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Review: Her Story

(Image by Sam Barlow)

(Image by Sam Barlow)

Her Story pushes the boundaries of storytelling with a simple game mechanic and a visual style that’s a relic of the past.

Developer: Sam Barlow

Publisher: Sam Barlow

Platforms: PC [reviewed], Mac, iOS

Release Date: June 24, 2015

Current MSRP: $5.99

A British woman’s husband goes missing. You try to find the answers through a series of police interviews conducted with the woman.

Her Story unfolds through full motion video (FMV) scenes, like the old ’90s games on the Panasonic 3DO and Sega CD. There’s a real person playing the role of the main character instead of an animated figure. Unlike those past games though, the videos in Her Story aren’t cheesy or horribly acted but work perfectly for the story.

The clips take place between several days in the summer of 1994, with the woman coming in for seven different interviews. She talks to the police in an interview room, telling them details about her life, her husband and what possibly could have happened to him. The footage is all stored inside a searchable police database.

Her Story was independently developed by Sam Barlow, who was the leader designer and writer on Silent Hill: Shattered Memories (2009) for the Nintendo Wii while at Climax Studios.

The woman in Her Story is played by Viva Seifert, a multi-talented performer who is a former Olympic-level rhythmic gymnast and now a musician in the two-piece band “Joe Gideon and the Shark” with her brother.

The game is played by typing keywords into a search bar on an old ’90s computer. Searching for terms brings up VHS-like videos of the woman talking to the police from the database.

Watch Me

The woman’s husband is gone. You try to piece together the puzzle with each video to crack the case. For example, searching for the terms “husband,” “family” or “murder” in the database will bring up videos where the woman mentions those words during her talk. Up to five videos can appear under a search. Terms that return more than five results will need a narrower search or a better word to watch the rest of the videos.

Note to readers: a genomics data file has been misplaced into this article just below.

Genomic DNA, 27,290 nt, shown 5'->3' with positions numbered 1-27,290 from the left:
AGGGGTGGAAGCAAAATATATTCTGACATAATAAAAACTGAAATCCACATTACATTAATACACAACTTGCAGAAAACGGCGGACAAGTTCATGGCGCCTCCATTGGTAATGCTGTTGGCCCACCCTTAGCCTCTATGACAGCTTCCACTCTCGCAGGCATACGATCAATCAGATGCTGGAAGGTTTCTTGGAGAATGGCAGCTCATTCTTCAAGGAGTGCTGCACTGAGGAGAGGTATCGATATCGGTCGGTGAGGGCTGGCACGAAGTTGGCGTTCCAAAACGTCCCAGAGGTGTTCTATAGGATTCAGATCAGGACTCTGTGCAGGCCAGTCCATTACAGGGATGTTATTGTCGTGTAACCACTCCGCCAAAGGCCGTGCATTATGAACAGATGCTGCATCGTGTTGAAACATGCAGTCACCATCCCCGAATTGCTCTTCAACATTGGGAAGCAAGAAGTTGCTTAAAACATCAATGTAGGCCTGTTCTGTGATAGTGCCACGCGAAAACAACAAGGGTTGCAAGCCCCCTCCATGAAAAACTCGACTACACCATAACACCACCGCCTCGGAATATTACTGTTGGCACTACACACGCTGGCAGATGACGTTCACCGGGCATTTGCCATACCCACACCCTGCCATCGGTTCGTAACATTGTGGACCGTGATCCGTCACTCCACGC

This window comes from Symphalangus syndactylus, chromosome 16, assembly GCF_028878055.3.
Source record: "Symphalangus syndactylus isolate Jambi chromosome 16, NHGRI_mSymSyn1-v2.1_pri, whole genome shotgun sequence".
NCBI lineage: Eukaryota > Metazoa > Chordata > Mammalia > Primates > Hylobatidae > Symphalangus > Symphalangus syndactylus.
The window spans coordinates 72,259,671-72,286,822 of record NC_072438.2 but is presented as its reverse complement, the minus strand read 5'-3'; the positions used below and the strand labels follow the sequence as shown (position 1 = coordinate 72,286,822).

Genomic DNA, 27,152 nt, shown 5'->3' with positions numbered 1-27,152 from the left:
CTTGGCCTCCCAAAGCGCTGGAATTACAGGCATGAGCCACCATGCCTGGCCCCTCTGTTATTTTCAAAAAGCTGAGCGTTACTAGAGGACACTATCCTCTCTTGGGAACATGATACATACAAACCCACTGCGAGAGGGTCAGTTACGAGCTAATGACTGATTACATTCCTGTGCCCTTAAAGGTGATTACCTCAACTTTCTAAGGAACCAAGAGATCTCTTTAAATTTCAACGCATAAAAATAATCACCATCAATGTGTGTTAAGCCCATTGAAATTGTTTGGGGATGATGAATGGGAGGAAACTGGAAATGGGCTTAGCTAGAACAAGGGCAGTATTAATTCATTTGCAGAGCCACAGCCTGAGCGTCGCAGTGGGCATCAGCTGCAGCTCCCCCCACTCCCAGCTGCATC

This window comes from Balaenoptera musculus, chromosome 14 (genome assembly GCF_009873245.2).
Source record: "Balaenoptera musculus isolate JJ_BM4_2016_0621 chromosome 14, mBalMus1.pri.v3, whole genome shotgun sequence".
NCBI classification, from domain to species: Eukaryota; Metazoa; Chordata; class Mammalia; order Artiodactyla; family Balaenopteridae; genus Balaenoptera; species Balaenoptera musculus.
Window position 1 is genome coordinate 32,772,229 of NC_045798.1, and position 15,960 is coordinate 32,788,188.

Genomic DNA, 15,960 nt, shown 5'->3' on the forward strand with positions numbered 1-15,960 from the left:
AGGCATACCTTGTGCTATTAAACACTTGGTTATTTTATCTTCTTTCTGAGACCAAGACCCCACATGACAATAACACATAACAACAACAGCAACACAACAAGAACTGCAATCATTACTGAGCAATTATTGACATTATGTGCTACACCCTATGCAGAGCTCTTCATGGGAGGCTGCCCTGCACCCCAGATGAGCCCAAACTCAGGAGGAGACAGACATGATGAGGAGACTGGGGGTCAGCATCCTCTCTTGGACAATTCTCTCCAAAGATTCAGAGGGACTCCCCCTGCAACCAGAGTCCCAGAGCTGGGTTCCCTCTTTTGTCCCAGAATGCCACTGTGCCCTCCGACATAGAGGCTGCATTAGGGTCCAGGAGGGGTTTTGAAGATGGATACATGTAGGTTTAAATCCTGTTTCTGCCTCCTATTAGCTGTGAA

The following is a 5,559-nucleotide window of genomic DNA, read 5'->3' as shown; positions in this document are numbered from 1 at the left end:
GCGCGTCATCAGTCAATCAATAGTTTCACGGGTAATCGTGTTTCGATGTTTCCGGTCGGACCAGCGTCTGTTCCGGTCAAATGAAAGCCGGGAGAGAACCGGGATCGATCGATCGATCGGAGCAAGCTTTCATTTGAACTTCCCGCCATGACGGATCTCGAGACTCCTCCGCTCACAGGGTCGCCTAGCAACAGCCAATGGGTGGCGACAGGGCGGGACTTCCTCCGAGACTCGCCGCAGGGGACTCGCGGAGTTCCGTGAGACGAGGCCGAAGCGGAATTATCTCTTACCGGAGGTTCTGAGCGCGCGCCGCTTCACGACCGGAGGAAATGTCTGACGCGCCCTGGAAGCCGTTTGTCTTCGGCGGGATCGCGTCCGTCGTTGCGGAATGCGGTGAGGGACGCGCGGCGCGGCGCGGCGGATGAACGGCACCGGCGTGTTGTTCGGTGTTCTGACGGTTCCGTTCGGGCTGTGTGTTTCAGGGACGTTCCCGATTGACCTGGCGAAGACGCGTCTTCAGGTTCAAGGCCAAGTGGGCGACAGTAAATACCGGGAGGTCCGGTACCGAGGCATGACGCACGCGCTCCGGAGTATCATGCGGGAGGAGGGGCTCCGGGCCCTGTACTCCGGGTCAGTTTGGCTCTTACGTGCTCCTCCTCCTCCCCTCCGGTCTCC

The woman is the narrator of the story. All you have to go on is what she reveals.

(Image by Tim Bowman/Quarter Disorder)

The menu in the game is easy to navigate and find videos. (Image by Tim Bowman/Quarter Disorder)

Most of the clips are short, with many being only several seconds to half a minute long. There are some that occasionally go longer than a minute. There are a few hundred videos to discover. The clips will be found and played out of order, on different days and times.

You can search for longer phrases, word combinations or exact sentences to try for a better match. Each clip has a date and timestamp of when she talked. A yellow eyeball on the video means it’s an all-new clip. You can rewind, fast-forward and pause a clip when watching it. The game also stores all your search terms, which can help when going back to connect later videos.

The home menu interface is mostly barren, getting the feel of an old Windows desktop. The game even replicates the sound of typing on old keyboards as you search for words. The dullness and glare on the screen of the CRT computer monitor is another authentic touch but can also be turned off for a more clean and modern look.

A database tracker on the home menu keeps record of all the videos found in the archive. It shows green for clips you’ve watched, and yellow for the last video you viewed. While you can’t watch all the videos in chronological order, this helps connect the timeline when viewing a new line of clips. If you think a video is important or want to remember it for later, any clip can be saved for future viewing in a user session on the database menu.

To help piece together footage, tags and full descriptions can be added to each video. When returning a search, each thumbnail is the woman sitting in similar positions with the same hairstyles and outfits, so it’s extremely helpful to remember clips with your own details and group them together in a personalized way. These customized tags and descriptions will also come up when using the search bar.

With so many clips inside the database, it takes a lot of thought to weave them all together.

Make Connections

Going deeper and deeper down the rabbit hole into the game’s story is incredible. A single word or phrase from one video can connect to another in a completely different clip, unveiling a whole new set of details from another day and time. Going off on different tangents searching for the smoking gun is engrossing. The more you learn, the more you question your own reasoning.

To track all the game’s details, you’d need your own detective wall. Don’t be surprised if you create scribbles of clues, connections and odd things that don’t add up. The game casts a large web of truth and lies. Even the brief clips that last only several seconds are intriguing and captivating, in large part because of Seifert’s performance. She’s fantastic in the role.